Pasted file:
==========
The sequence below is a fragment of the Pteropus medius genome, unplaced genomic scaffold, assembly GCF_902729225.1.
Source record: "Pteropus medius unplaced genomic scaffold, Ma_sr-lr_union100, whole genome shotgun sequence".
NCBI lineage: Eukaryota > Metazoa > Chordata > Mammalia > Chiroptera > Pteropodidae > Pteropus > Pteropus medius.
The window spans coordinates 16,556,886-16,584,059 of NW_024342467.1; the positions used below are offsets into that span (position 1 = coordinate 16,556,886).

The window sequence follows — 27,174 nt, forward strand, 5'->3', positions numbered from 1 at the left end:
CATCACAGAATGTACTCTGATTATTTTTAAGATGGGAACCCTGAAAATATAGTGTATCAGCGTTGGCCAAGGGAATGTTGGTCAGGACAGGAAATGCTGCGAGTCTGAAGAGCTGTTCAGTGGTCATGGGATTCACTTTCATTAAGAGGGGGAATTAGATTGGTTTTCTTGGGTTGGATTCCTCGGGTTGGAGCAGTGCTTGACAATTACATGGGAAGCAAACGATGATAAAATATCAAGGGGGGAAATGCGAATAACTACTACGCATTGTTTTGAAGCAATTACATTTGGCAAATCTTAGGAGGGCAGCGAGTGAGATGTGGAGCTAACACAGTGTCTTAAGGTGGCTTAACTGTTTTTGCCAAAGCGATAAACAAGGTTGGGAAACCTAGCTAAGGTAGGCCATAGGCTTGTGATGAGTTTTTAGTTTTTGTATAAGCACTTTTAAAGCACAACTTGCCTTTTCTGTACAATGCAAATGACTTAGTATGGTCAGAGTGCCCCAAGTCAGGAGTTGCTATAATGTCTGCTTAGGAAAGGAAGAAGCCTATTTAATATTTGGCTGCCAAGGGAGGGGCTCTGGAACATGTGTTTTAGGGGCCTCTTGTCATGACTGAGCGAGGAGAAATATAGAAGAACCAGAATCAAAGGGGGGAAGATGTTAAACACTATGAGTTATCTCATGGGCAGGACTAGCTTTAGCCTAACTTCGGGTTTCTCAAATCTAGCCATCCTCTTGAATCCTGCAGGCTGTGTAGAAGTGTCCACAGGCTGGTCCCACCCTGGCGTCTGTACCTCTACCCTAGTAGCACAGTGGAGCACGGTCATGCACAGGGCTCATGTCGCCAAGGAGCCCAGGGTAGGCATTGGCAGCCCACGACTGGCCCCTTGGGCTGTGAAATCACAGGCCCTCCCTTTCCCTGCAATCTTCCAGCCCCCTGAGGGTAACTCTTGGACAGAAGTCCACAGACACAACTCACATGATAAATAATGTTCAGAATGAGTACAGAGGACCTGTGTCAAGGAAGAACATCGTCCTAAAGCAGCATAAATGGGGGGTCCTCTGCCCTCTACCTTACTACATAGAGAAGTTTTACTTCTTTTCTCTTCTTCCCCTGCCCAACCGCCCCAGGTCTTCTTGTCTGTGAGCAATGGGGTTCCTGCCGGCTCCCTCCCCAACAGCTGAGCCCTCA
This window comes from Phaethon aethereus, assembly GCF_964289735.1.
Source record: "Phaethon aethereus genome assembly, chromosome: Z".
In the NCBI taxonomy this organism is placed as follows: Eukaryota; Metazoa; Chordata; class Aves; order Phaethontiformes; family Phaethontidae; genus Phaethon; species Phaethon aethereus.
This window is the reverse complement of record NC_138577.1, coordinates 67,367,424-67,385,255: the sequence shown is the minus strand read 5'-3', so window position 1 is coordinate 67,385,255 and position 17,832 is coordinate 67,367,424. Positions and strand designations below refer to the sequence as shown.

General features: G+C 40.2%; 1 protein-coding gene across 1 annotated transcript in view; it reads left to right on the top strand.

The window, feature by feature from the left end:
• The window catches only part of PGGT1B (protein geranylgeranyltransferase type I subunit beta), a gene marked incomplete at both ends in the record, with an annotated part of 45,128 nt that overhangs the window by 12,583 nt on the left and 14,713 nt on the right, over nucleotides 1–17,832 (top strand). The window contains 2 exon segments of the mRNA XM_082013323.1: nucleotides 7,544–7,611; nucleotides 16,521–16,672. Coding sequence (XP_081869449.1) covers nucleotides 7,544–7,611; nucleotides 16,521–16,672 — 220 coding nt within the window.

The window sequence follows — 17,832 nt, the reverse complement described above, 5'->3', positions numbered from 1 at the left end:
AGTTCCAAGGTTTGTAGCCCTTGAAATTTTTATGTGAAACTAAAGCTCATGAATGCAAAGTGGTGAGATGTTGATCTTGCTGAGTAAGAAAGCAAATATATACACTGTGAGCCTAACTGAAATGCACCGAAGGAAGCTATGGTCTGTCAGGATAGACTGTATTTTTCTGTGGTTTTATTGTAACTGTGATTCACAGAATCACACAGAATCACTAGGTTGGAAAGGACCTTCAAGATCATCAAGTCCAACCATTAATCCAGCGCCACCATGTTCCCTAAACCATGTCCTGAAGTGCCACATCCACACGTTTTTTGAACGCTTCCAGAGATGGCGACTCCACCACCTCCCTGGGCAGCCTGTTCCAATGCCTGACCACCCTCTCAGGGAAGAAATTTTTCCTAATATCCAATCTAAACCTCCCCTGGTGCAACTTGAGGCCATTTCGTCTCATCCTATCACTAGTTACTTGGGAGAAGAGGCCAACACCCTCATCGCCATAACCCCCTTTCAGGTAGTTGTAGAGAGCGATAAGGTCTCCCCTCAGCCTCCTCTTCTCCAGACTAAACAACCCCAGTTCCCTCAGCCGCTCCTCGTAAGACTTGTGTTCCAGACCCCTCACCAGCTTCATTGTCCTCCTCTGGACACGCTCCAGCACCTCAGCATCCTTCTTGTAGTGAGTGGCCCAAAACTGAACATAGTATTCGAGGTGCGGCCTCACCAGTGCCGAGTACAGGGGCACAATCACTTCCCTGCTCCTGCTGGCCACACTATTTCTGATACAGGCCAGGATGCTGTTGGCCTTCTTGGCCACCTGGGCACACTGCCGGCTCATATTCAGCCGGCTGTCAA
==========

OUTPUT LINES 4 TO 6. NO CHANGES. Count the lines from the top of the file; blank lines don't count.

The window spans coordinates 16,556,886-16,584,059 of NW_024342467.1; the positions used below are offsets into that span (position 1 = coordinate 16,556,886).

The window sequence follows — 27,174 nt, forward strand, 5'->3', positions numbered from 1 at the left end:
CATCACAGAATGTACTCTGATTATTTTTAAGATGGGAACCCTGAAAATATAGTGTATCAGCGTTGGCCAAGGGAATGTTGGTCAGGACAGGAAATGCTGCGAGTCTGAAGAGCTGTTCAGTGGTCATGGGATTCACTTTCATTAAGAGGGGGAATTAGATTGGTTTTCTTGGGTTGGATTCCTCGGGTTGGAGCAGTGCTTGACAATTACATGGGAAGCAAACGATGATAAAATATCAAGGGGGGAAATGCGAATAACTACTACGCATTGTTTTGAAGCAATTACATTTGGCAAATCTTAGGAGGGCAGCGAGTGAGATGTGGAGCTAACACAGTGTCTTAAGGTGGCTTAACTGTTTTTGCCAAAGCGATAAACAAGGTTGGGAAACCTAGCTAAGGTAGGCCATAGGCTTGTGATGAGTTTTTAGTTTTTGTATAAGCACTTTTAAAGCACAACTTGCCTTTTCTGTACAATGCAAATGACTTAGTATGGTCAGAGTGCCCCAAGTCAGGAGTTGCTATAATGTCTGCTTAGGAAAGGAAGAAGCCTATTTAATATTTGGCTGCCAAGGGAGGGGCTCTGGAACATGTGTTTTAGGGGCCTCTTGTCATGACTGAGCGAGGAGAAATATAGAAGAACCAGAATCAAAGGGGGGAAGATGTTAAACACTATGAGTTATCTCATGGGCAGGACTAGCTTTAGCCTAACTTCGGGTTTCTCAAATCTAGCCATCCTCTTGAATCCTGCAGGCTGTGTAGAAGTGTCCACAGGCTGGTCCCACCCTGGCGTCTGTACCTCTACCCTAGTAGCACAGTGGAGCACGGTCATGCACAGGGCTCATGTCGCCAAGGAGCCCAGGGTAGGCATTGGCAGCCCACGACTGGCCCCTTGGGCTGTGAAATCACAGGCCCTCCCTTTCCCTGCAATCTTCCAGCCCCCTGAGGGTAACTCTTGGACAGAAGTCCACAGACACAACTCACATGATAAATAATGTTCAGAATGAGTACAGAGGACCTGTGTCAAGGAAGAACATCGTCCTAAAGCAGCATAAATGGGGGGTCCTCTGCCCTCTACCTTACTACATAGAGAAGTTTTACTTCTTTTCTCTTCTTCCCCTGCCCAACCGCCCCAGGTCTTCTTGTCTGTGAGCAATGGGGTTCCTGCCGGCTCCCTCCCCAACAGCTGAGCCCTCA